heise online: Is there so little awareness about how such policies affect economic growth?
van Schewick: We take it for granted that we can use all applications and content on the internet. Up to now, this has worked well without rules for network neutrality. Many people are therefore now asking why we suddenly need such rules. But if discrimination has not yet been a problem, it is certainly not because network operators were not interested. Rather, until now networks have not been technically able to distinguish between various applications and content.
That has since changed. Politicians and business people do have a hard time seeing how these things are interrelated. But companies directly affected by discrimination, such as eBay and Google, are aware of the danger. In contrast, most companies who use the internet in their daily work as nonchalantly as they use telephones would never imagine that network operators might one day demand payment for the use of a new application via the internet. Therefore they do not feel that the debate affects them.
heise online: What would you recommend to European regulators?
van Schewick: Rules for network neutrality must be adopted, and network operators must not be allowed to slow down or exclude the transport of external applications or content on their networks. I would not, however, be so severe when it comes to the question of quality-of-service agreements. In practice, some services do require more bandwidth or are less able to deal with delays.
One example of such an application is video-conferencing, as opposed to email. Here, it might make sense to introduce quality of service mechanisms that handle the various needs of different applications on the network accordingly. We might argue about whether such distinctions are truly the best solution, but I do feel that a complete ban on quality-of-service offers would unnecessarily restrict the leeway that companies should have in designing business models. If we do allow this technology to be used, however, we do have to be careful that programs not be treated differently if they are the same type of application, but come from different vendors.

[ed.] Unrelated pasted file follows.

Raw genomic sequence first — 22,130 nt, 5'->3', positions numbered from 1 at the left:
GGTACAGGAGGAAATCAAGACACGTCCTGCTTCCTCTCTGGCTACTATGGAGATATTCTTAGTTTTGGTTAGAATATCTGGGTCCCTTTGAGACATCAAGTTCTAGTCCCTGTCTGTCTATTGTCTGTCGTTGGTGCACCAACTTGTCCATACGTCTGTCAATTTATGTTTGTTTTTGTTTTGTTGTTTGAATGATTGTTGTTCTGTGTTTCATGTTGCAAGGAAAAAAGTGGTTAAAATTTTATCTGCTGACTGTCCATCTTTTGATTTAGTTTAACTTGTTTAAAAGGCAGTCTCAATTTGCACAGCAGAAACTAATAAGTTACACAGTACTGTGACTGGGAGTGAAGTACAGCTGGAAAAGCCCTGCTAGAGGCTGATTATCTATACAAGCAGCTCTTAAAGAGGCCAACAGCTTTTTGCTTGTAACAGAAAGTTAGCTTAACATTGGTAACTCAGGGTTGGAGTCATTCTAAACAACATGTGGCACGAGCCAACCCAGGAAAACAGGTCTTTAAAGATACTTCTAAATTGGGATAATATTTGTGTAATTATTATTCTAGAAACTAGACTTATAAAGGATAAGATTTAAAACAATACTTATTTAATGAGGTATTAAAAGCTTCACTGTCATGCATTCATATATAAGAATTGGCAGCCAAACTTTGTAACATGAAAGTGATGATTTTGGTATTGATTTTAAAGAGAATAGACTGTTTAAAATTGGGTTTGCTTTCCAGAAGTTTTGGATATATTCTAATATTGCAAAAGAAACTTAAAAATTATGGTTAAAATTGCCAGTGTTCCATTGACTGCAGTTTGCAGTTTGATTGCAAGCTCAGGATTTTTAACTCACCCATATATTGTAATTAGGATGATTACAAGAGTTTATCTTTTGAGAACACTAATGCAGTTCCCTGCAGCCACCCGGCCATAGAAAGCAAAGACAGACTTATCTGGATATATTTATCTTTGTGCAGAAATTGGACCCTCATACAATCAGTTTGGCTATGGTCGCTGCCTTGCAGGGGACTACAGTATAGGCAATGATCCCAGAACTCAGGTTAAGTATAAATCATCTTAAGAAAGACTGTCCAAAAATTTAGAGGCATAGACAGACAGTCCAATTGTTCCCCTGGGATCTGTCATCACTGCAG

heise online: What's going to happen in the US?
van Schewick: Hard to say, because so many different proposals are being discussed. What is clear is that proponents of network neutrality are having a hard time being heard in Washington. It seems that the lobbyists who handle telecommunications issues either work or used to work for telcos and cable network operators. It is therefore hard to find the lobbyists who are willing to work with the proponents of network neutrality.
On the other hand, a large group of strange bedfellows turns out to be supporting network neutrality proposals. They include: consumer protectionists; such founding fathers of the internet as Vint Cerf and Tim Burners-Lee, who invented the World Wide Web; and firms directly affected by discrimination, such as Google, eBay and Amazon. In addition, companies that use the internet are increasingly becoming aware of the problem. For example, financial service providers are worried that they might be asked to pay more for online banking, possibly because of demands for security requirements. So until the U.S. Senate passes a bill on network neutrality, the debate will remain interesting.